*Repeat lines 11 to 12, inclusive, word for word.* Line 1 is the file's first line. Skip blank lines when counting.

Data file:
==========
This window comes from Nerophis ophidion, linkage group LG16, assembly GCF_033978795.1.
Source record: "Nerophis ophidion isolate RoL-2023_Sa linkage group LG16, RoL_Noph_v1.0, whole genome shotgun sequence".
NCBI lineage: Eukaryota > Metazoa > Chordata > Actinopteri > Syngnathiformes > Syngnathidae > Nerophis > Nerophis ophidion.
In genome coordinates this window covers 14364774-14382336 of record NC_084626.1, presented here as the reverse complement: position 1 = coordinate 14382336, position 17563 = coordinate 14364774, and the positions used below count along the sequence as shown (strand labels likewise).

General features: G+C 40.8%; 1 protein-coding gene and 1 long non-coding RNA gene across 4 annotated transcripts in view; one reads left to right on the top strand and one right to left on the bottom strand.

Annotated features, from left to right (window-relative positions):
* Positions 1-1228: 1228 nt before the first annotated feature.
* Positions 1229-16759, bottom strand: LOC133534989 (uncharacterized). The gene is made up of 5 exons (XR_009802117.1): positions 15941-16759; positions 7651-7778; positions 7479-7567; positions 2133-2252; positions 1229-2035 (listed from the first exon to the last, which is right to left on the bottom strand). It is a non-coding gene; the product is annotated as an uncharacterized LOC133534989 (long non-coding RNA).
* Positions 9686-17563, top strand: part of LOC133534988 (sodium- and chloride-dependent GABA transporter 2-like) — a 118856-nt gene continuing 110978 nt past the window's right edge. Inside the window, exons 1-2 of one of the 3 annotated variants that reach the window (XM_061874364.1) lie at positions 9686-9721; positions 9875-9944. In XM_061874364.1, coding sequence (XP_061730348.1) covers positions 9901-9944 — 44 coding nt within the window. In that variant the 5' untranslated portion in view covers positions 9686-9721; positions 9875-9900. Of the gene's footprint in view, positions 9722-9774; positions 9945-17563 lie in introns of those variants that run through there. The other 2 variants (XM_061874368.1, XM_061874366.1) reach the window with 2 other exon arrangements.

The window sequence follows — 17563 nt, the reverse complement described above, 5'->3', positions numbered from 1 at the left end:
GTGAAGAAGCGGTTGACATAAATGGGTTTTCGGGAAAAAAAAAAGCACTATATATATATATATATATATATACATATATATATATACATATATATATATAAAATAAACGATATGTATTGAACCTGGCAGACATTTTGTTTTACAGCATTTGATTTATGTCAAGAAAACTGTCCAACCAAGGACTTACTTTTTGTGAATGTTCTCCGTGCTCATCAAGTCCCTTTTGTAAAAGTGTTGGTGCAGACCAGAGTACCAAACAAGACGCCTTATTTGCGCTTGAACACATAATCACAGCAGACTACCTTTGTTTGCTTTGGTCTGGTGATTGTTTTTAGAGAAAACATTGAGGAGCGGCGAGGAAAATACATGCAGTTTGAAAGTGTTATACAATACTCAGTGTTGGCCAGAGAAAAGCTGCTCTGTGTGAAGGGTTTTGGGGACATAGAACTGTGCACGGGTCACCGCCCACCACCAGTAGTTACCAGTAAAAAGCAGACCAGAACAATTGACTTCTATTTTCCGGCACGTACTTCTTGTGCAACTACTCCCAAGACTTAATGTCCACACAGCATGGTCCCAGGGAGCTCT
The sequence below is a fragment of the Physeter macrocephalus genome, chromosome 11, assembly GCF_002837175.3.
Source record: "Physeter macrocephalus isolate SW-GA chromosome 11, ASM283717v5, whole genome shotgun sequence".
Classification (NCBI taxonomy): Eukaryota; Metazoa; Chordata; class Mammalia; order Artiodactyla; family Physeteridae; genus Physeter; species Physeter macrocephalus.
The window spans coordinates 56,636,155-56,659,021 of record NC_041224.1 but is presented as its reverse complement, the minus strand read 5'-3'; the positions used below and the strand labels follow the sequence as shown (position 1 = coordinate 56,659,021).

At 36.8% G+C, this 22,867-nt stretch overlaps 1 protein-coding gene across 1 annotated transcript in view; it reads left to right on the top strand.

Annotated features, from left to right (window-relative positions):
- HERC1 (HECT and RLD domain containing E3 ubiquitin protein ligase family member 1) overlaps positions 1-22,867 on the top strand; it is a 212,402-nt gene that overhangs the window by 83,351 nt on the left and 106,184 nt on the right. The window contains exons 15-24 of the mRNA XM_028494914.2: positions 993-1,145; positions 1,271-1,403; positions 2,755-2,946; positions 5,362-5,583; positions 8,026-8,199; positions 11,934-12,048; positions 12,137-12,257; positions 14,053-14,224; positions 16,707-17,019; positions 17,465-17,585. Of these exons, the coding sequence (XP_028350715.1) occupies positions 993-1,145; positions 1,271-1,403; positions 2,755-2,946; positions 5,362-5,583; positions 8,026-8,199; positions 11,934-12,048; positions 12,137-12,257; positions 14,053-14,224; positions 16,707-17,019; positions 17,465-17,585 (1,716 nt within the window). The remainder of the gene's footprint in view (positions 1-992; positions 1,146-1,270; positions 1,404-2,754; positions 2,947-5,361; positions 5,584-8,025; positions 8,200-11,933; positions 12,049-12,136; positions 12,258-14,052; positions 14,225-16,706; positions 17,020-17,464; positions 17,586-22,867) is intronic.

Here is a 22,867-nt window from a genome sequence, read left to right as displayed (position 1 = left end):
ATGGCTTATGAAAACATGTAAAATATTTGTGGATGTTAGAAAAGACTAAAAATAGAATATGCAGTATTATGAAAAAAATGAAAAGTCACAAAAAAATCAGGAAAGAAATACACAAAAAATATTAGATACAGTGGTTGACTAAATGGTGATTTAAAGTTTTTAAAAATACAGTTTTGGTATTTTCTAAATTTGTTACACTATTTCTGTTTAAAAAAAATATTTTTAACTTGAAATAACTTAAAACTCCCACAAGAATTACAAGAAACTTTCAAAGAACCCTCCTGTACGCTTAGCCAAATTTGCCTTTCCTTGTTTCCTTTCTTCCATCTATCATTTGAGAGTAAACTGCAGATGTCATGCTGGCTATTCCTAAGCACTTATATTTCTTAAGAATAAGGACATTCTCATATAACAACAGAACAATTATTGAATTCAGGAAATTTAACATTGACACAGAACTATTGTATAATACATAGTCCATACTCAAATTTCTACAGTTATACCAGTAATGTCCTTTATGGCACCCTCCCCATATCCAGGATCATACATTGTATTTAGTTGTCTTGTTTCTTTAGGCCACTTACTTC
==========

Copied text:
GTGAAGAAGCGGTTGACATAAATGGGTTTTCGGGAAAAAAAAAAGCACTATATATATATATATATATATATACATATATATATATACATATATATATATAAAATAAACGATATGTATTGAACCTGGCAGACATTTTGTTTTACAGCATTTGATTTATGTCAAGAAAACTGTCCAACCAAGGACTTACTTTTTGTGAATGTTCTCCGTGCTCATCAAGTCCCTTTTGTAAAAGTGTTGGTGCAGACCAGAGTACCAAACAAGACGCCTTATTTGCGCTTGAACACATAATCACAGCAGACTACCTTTGTTTGCTTTGGTCTGGTGATTGTTTTTAGAGAAAACATTGAGGAGCGGCGAGGAAAATACATGCAGTTTGAAAGTGTTATACAATACTCAGTGTTGGCCAGAGAAAAGCTGCTCTGTGTGAAGGGTTTTGGGGACATAGAACTGTGCACGGGTCACCGCCCACCACCAGTAGTTACCAGTAAAAAGCAGACCAGAACAATTGACTTCTATTTTCCGGCACGTACTTCTTGTGCAACTACTCCCAAGACTTAATGTCCACACAGCATGGTCCCAGGGAGCTCT
The sequence below is a fragment of the Physeter macrocephalus genome, chromosome 11, assembly GCF_002837175.3.